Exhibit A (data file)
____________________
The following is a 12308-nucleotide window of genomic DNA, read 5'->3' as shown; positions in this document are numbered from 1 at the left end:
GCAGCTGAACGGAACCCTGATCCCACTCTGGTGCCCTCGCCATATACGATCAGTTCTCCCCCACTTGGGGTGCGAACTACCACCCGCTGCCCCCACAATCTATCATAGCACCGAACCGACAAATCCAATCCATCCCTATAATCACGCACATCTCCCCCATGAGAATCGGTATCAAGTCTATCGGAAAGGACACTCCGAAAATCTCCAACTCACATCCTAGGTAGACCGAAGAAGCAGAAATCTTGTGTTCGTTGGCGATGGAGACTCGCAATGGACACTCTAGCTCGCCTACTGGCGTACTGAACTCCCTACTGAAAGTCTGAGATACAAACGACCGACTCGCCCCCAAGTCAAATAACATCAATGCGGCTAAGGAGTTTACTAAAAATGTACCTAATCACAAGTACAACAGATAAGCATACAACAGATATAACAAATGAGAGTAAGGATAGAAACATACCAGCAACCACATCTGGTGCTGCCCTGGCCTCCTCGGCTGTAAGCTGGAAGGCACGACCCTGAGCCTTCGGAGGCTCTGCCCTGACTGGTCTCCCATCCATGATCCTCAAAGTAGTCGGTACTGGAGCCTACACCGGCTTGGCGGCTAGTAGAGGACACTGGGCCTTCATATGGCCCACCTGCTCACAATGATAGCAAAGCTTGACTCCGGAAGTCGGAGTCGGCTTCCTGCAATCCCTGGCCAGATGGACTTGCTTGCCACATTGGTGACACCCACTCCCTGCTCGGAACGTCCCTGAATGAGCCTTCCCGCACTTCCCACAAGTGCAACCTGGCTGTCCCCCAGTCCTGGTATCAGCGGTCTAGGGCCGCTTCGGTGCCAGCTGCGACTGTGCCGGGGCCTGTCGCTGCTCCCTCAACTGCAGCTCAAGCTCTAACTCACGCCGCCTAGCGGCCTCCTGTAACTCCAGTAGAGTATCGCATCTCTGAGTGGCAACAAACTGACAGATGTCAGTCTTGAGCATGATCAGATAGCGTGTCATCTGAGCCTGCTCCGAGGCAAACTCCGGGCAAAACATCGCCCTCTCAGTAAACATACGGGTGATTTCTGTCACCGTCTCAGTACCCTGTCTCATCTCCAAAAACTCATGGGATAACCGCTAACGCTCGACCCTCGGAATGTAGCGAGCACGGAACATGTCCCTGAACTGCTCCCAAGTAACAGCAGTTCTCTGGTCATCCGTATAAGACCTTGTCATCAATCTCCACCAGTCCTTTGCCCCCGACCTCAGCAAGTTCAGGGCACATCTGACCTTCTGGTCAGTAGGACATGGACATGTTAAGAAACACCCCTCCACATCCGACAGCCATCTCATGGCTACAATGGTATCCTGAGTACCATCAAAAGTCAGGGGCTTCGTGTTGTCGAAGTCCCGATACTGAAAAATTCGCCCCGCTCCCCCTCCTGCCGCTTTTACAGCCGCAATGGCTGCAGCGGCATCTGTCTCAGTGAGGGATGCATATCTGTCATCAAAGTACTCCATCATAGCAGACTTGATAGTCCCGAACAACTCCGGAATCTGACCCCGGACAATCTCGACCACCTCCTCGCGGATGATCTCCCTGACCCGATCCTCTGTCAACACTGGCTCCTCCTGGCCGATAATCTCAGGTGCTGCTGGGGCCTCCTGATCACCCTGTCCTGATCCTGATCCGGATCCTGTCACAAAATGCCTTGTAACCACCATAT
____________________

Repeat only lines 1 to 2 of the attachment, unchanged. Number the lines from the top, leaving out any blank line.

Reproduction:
The following is a 12308-nucleotide window of genomic DNA, read 5'->3' as shown; positions in this document are numbered from 1 at the left end:
GCAGCTGAACGGAACCCTGATCCCACTCTGGTGCCCTCGCCATATACGATCAGTTCTCCCCCACTTGGGGTGCGAACTACCACCCGCTGCCCCCACAATCTATCATAGCACCGAACCGACAAATCCAATCCATCCCTATAATCACGCACATCTCCCCCATGAGAATCGGTATCAAGTCTATCGGAAAGGACACTCCGAAAATCTCCAACTCACATCCTAGGTAGACCGAAGAAGCAGAAATCTTGTGTTCGTTGGCGATGGAGACTCGCAATGGACACTCTAGCTCGCCTACTGGCGTACTGAACTCCCTACTGAAAGTCTGAGATACAAACGACCGACTCGCCCCCAAGTCAAATAACATCAATGCGGCTAAGGAGTTTACTAAAAATGTACCTAATCACAAGTACAACAGATAAGCATACAACAGATATAACAAATGAGAGTAAGGATAGAAACATACCAGCAACCACATCTGGTGCTGCCCTGGCCTCCTCGGCTGTAAGCTGGAAGGCACGACCCTGAGCCTTCGGAGGCTCTGCCCTGACTGGTCTCCCATCCATGATCCTCAAAGTAGTCGGTACTGGAGCCTACACCGGCTTGGCGGCTAGTAGAGGACACTGGGCCTTCATATGGCCCACCTGCTCACAATGATAGCAAAGCTTGACTCCGGAAGTCGGAGTCGGCTTCCTGCAATCCCTGGCCAGATGGACTTGCTTGCCACATTGGTGACACCCACTCCCTGCTCGGAACGTCCCTGAATGAGCCTTCCCGCACTTCCCACAAGTGCAACCTGGCTGTCCCCCAGTCCTGGTATCAGCGGTCTAGGGCCGCTTCGGTGCCAGCTGCGACTGTGCCGGGGCCTGTCGCTGCTCCCTCAACTGCAGCTCAAGCTCTAACTCACGCCGCCTAGCGGCCTCCTGTAACTCCAGTAGAGTATCGCATCTCTGAGTGGCAACAAACTGACAGATGTCAGTCTTGAGCATGATCAGATAGCGTGTCATCTGAGCCTGCTCCGAGGCAAACTCCGGGCAAAACATCGCCCTCTCAGTAAACATACGGGTGATTTCTGTCACCGTCTCAGTACCCTGTCTCATCTCCAAAAACTCATGGGATAACCGCTAACGCTCGACCCTCGGAATGTAGCGAGCACGGAACATGTCCCTGAACTGCTCCCAAGTAACAGCAGTTCTCTGGTCATCCGTATAAGACCTTGTCATCAATCTCCACCAGTCCTTTGCCCCCGACCTCAGCAAGTTCAGGGCACATCTGACCTTCTGGTCAGTAGGACATGGACATGTTAAGAAACACCCCTCCACATCCGACAGCCATCTCATGGCTACAATGGTATCCTGAGTACCATCAAAAGTCAGGGGCTTCGTGTTGTCGAAGTCCCGATACTGAAAAATTCGCCCCGCTCCCCCTCCTGCCGCTTTTACAGCCGCAATGGCTGCAGCGGCATCTGTCTCAGTGAGGGATGCATATCTGTCATCAAAGTACTCCATCATAGCAGACTTGATAGTCCCGAACAACTCCGGAATCTGACCCCGGACAATCTCGACCACCTCCTCGCGGATGATCTCCCTGACCCGATCCTCTGTCAACACTGGCTCCTCCTGGCCGATAATCTCAGGTGCTGCTGGGGCCTCCTGATCACCCTGTCCTGATCCTGATCCGGATCCTGTCACAAAATGCCTTGTAACCACCATAT